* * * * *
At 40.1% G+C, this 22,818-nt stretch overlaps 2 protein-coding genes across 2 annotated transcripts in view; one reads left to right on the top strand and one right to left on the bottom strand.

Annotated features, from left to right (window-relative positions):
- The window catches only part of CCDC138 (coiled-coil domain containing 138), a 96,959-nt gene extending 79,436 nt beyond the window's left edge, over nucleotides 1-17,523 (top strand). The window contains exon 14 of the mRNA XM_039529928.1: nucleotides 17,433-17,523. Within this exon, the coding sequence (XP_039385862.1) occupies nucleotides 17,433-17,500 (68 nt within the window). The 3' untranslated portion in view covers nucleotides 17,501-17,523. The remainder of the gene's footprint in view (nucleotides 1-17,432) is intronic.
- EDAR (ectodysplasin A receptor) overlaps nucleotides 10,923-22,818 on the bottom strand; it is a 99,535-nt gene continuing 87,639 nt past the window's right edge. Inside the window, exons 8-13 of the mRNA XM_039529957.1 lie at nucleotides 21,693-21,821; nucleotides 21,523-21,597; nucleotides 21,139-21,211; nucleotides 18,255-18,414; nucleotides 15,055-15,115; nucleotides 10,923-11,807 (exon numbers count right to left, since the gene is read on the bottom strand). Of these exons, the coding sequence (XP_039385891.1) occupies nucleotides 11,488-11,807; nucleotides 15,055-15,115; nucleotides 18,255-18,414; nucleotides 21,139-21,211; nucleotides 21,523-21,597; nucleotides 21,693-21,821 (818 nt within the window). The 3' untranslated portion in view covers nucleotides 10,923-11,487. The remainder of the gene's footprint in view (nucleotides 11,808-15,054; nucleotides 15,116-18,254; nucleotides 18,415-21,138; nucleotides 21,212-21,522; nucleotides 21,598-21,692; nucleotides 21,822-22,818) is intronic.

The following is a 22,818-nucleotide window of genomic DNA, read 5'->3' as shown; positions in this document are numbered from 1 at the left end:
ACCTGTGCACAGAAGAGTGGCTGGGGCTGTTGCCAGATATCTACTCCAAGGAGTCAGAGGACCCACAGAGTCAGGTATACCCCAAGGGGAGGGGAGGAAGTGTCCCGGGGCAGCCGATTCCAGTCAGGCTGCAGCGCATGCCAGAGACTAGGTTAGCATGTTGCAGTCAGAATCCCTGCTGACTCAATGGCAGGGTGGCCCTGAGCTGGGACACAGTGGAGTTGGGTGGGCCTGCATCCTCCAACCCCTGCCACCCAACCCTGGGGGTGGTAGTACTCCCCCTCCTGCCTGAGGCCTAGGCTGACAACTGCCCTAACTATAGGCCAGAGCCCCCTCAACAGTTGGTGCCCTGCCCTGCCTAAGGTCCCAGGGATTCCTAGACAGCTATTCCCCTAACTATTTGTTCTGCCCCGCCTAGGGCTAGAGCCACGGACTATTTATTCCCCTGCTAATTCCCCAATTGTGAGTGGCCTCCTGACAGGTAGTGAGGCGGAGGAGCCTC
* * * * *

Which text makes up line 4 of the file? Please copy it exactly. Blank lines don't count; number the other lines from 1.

- EDAR (ectodysplasin A receptor) overlaps nucleotides 10,923-22,818 on the bottom strand; it is a 99,535-nt gene continuing 87,639 nt past the window's right edge. Inside the window, exons 8-13 of the mRNA XM_039529957.1 lie at nucleotides 21,693-21,821; nucleotides 21,523-21,597; nucleotides 21,139-21,211; nucleotides 18,255-18,414; nucleotides 15,055-15,115; nucleotides 10,923-11,807 (exon numbers count right to left, since the gene is read on the bottom strand). Of these exons, the coding sequence (XP_039385891.1) occupies nucleotides 11,488-11,807; nucleotides 15,055-15,115; nucleotides 18,255-18,414; nucleotides 21,139-21,211; nucleotides 21,523-21,597; nucleotides 21,693-21,821 (818 nt within the window). The 3' untranslated portion in view covers nucleotides 10,923-11,487. The remainder of the gene's footprint in view (nucleotides 11,808-15,054; nucleotides 15,116-18,254; nucleotides 18,415-21,138; nucleotides 21,212-21,522; nucleotides 21,598-21,692; nucleotides 21,822-22,818) is intronic.